After a quick bite at McDonald’s – by now it was 2pm – we positioned ourselves in what we thought was a good spot on the lead up to a highway. It was quite confusing to know, if we were standing on the right side of the road, with cars running in the right direction, due to all these looping flight-overs and all street signs in Japanese characters. That’s probably also what The Shy Guy thought, our next driver who offered to bring us to a service station on the actual highway. He was just a few minutes away from his home in Hamamatsu, so we appreciated his ride even more. Had we asked, he would have driven us all the way to Osaka, but we really didn’t want to take advantage of the Japanese politeness. So we were grateful for the short ride and he was happy to practice his English. Our short interaction ended with a very awkward hug and some blushing on his side.
4. Obama, The Trucker: Hamamatsu -> Kameyama, 160km
After an entertaining wait of about half an hour, a truck driver picked us up. Every time it took longer than half an hour for someone to give us a ride we became insecure and impatient. Not good. From what I’ve read in the Hitch Wiki many people were waiting for a full afternoon, so we were actually pretty lucky. T and me are just two very impatient human beings.
Officially it was forbidden to take 2 people with him in the truck, so T had to hide behind a curtain in Obama’s bed (!). It was messy and dirty and we didn’t dare to take a closer look.
Anyway, “Unbelievable Obama”, that’s how he introduced himself, was like the antidote to the traditional Japanese person. He was loud, cursed, laughed so openly and loudly, and even though he only knew a few words in English, we were talking the entire way. Mainly in one to two-word phrases. Obama is driving daily from Osaka to Tokyo and back, so the highway is his home and we happened to be a nice change to his routine. And he was to ours.
He got several calls on which he proudly told people about his German passengers and laughed a lot. Most of the time he was pointing out places we passed. Most of them were ‘Number 1 famous in Japan’. For example, the Toyota factory, which we learned is in Toyota, the city (we had no idea Toyota was a name of a city), was “Number 1 famous in Japan”. A huge port in Nagoya was ‘Number 1 famous in Japan’, we also passed a “Number 1 famous”- Bridge, a Number 1 entertainment park and the Iga Forest which is known to have been a training ground for Ninjas. Number 1 famous training ground of course.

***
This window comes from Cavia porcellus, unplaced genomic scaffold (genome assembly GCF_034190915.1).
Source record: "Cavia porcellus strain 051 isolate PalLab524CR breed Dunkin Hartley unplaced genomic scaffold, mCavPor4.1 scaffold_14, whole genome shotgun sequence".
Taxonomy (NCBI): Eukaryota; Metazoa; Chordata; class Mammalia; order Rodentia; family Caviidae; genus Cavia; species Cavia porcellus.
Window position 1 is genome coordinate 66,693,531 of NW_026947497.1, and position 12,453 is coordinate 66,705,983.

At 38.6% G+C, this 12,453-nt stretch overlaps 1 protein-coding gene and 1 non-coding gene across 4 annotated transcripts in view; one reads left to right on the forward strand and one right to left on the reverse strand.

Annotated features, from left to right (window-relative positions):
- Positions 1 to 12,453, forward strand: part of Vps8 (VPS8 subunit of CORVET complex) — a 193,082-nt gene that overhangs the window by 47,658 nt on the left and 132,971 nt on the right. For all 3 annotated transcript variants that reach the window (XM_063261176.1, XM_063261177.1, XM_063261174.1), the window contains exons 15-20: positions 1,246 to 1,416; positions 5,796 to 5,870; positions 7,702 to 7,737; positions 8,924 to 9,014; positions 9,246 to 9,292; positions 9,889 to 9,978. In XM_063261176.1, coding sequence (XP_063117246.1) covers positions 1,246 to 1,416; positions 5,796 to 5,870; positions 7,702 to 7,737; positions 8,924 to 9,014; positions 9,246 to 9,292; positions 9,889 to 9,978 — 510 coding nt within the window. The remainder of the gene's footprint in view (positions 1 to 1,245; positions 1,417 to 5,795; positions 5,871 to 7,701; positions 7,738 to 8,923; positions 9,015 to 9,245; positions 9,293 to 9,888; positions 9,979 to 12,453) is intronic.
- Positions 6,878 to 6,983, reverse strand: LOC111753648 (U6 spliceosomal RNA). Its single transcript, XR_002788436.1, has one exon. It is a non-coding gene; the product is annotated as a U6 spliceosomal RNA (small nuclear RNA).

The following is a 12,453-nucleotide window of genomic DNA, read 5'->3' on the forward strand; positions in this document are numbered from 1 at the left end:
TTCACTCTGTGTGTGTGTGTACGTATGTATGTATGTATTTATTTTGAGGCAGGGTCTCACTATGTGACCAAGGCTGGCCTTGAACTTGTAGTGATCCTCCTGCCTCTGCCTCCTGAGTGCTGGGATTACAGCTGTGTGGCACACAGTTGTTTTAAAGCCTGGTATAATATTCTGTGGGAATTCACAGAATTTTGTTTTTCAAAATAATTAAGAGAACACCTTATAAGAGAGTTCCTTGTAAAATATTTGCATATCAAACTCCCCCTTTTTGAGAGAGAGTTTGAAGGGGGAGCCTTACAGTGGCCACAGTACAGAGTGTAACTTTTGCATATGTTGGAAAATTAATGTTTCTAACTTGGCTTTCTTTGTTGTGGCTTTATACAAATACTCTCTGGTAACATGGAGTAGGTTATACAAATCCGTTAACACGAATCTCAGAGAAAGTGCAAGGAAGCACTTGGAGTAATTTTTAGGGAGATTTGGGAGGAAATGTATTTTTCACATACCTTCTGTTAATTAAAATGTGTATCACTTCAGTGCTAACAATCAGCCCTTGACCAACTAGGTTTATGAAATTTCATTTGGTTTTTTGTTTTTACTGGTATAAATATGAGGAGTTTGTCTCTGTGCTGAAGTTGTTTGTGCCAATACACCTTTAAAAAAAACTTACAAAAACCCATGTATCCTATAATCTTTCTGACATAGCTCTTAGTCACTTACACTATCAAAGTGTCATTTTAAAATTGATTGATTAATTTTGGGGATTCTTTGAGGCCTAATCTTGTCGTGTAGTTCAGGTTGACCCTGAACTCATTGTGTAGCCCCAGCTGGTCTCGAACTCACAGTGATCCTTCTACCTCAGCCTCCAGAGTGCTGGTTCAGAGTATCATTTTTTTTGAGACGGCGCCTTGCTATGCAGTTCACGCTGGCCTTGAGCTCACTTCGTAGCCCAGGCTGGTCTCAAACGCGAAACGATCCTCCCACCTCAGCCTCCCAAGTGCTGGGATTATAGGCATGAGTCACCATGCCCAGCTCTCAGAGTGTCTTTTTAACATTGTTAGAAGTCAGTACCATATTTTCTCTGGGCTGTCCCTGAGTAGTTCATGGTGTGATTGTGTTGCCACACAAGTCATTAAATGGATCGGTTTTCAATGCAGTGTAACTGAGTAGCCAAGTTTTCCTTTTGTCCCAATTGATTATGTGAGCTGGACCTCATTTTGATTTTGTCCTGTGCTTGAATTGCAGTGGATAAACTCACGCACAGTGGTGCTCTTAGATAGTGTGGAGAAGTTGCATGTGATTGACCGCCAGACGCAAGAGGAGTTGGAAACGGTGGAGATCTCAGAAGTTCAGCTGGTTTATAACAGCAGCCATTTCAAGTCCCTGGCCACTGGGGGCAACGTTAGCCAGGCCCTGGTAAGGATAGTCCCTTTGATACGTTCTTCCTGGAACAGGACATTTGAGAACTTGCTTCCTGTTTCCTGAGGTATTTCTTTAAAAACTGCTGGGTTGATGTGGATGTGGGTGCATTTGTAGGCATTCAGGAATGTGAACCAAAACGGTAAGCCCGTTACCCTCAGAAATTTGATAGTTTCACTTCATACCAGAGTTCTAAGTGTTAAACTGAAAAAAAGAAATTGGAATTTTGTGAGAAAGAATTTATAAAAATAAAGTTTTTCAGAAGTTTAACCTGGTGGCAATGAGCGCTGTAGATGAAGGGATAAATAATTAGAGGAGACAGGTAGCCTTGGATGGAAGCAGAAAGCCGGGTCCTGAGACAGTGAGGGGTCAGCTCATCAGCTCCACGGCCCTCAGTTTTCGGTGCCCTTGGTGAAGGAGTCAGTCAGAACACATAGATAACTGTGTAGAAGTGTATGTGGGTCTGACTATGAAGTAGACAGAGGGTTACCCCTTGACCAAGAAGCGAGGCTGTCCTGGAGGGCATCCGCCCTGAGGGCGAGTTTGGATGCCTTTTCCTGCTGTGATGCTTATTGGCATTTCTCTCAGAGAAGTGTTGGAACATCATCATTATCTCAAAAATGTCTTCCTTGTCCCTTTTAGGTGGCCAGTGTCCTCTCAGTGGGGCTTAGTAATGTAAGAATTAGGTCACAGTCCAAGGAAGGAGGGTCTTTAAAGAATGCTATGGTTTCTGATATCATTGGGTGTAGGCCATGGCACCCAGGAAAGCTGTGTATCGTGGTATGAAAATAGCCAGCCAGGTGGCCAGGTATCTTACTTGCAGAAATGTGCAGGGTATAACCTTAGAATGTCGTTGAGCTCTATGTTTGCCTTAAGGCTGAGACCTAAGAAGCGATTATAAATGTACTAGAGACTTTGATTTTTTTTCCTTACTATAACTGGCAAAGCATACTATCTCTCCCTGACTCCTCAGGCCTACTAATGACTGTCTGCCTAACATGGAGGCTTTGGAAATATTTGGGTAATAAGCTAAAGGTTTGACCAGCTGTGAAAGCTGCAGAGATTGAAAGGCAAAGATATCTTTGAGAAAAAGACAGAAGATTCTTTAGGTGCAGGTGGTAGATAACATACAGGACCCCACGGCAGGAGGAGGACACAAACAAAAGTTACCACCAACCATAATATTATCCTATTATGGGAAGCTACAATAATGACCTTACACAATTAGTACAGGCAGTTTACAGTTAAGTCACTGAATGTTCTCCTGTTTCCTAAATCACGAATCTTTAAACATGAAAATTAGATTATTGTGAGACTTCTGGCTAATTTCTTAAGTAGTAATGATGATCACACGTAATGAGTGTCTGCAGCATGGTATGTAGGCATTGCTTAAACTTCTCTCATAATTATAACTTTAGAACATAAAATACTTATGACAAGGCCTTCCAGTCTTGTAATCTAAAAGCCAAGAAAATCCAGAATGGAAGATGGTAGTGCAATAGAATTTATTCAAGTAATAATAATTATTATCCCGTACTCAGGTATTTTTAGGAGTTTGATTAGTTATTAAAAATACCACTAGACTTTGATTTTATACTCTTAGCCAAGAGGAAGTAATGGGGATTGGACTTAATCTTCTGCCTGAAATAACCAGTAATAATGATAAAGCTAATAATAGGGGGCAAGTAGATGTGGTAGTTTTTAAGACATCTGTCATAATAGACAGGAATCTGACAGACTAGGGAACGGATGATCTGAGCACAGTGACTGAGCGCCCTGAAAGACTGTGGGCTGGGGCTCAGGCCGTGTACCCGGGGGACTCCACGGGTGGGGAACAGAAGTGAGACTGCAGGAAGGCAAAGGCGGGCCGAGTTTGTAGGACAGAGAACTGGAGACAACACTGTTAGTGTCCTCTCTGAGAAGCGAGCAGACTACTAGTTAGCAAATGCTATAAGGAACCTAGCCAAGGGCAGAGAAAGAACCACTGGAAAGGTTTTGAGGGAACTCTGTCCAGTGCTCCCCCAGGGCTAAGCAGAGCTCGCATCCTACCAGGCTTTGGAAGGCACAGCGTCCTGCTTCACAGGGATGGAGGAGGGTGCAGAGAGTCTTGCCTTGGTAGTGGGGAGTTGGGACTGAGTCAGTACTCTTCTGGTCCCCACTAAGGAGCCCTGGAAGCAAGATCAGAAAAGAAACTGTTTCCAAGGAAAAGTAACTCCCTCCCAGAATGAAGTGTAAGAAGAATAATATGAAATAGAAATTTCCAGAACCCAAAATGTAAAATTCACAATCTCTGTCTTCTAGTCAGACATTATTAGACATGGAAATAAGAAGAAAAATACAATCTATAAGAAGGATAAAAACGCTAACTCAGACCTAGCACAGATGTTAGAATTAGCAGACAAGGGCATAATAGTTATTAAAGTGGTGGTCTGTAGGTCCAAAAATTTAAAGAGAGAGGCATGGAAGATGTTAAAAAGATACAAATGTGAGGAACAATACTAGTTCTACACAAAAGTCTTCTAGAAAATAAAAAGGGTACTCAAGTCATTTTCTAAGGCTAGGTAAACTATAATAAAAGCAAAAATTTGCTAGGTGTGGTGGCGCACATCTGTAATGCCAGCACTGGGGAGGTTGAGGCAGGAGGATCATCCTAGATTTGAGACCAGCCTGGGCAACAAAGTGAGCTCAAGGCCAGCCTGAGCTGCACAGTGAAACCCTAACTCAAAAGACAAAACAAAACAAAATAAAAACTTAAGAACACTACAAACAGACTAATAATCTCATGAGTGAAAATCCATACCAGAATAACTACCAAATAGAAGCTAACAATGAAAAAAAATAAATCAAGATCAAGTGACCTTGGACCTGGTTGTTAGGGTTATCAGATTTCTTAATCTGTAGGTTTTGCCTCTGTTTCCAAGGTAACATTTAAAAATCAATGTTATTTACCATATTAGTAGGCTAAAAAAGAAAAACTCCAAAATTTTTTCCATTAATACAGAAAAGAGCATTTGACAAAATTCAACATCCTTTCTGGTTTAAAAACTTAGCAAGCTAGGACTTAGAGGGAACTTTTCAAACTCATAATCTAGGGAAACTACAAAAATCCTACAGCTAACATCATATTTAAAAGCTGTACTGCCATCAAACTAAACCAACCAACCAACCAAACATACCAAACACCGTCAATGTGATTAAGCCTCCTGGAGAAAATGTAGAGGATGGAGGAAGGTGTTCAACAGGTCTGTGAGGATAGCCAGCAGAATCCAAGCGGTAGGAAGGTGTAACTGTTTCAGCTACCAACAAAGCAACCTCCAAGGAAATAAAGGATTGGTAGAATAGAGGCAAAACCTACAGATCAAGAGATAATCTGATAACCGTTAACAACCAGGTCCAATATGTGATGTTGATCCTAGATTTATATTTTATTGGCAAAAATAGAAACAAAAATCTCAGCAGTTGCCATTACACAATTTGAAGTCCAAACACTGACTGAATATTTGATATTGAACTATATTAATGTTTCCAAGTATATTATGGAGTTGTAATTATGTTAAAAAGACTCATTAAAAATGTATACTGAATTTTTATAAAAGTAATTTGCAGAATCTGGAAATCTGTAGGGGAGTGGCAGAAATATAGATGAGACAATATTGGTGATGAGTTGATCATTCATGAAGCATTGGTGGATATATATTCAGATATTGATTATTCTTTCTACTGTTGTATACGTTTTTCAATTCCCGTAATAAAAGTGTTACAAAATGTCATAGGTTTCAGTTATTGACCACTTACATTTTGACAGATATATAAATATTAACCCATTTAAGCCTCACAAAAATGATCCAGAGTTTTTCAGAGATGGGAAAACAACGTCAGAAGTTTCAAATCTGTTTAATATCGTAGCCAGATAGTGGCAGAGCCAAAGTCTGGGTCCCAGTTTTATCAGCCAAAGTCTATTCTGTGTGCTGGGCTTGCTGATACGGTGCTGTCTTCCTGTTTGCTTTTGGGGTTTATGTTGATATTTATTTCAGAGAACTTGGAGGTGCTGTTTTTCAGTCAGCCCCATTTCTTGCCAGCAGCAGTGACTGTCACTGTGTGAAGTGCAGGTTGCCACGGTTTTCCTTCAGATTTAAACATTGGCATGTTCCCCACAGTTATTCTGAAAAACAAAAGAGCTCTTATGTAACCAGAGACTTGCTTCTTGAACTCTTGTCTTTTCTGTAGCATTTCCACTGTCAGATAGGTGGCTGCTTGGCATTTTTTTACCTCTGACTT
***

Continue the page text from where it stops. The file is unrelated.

One great thing was that Obama explicitly stopped to show us a Foot Onsen at a Service Station. It’s a mineral bath in which tired drivers hang their feet, and so did we. It was incredibly hot but so nice after what was then 9 hours on the road.
We had some good laughs with Obama and saw some incredible sunset views. Before he dropped us at a Service Station in Kameyama where he turned South heading home, he wrote us a new sign, “Osaka” in Japanese characters and included something like “Nice German people, don’t worry” on the sign.
5. College Student Couple: Kameyama -> Osaka, 122km
While it didn’t take long to get this ride, we weren’t very confident, as by now it was dark, it was freezing cold and the people we approached directly were not very receptive. If you don’t really know the culture, it’s a bit difficult to know what the right approach is. After trying a few times I felt asking directly is too much for the Japanese to handle if they can’t or don’t want to give you a ride. The angry faces I sometimes got wasn’t too encouraging. But hey, we kept on smiling. Due to the cold we took turns staying outside, while the other one of us was sitting in a diner warming up with a hot miso soup.
However, after an hour or so, a young couple, both 20, was happy to take us to Osaka. They were on their way home from a camping trip to Mt Fuji, celebrating the girl’s birthday. Funnily enough hers was on the same day as mine.
While she was driving, her boyfriend was talking to us. Each time he wanted to say something, he typed the Japanese phrase into his translation app, silently read the translation in his mind, closed the app, looked out of the window for a minute while memorising whatever he had read, and then turned around and saying the phrase out loud in what seemed perfect English. Cute!
This behaviour shows the strive for perfection in the Japanese culture.
It was a relaxed last ride. Squeezed in between our backpacks on the back seats, we were beaming at each other. We couldn’t believe that we hitch-hiked for free to Osaka!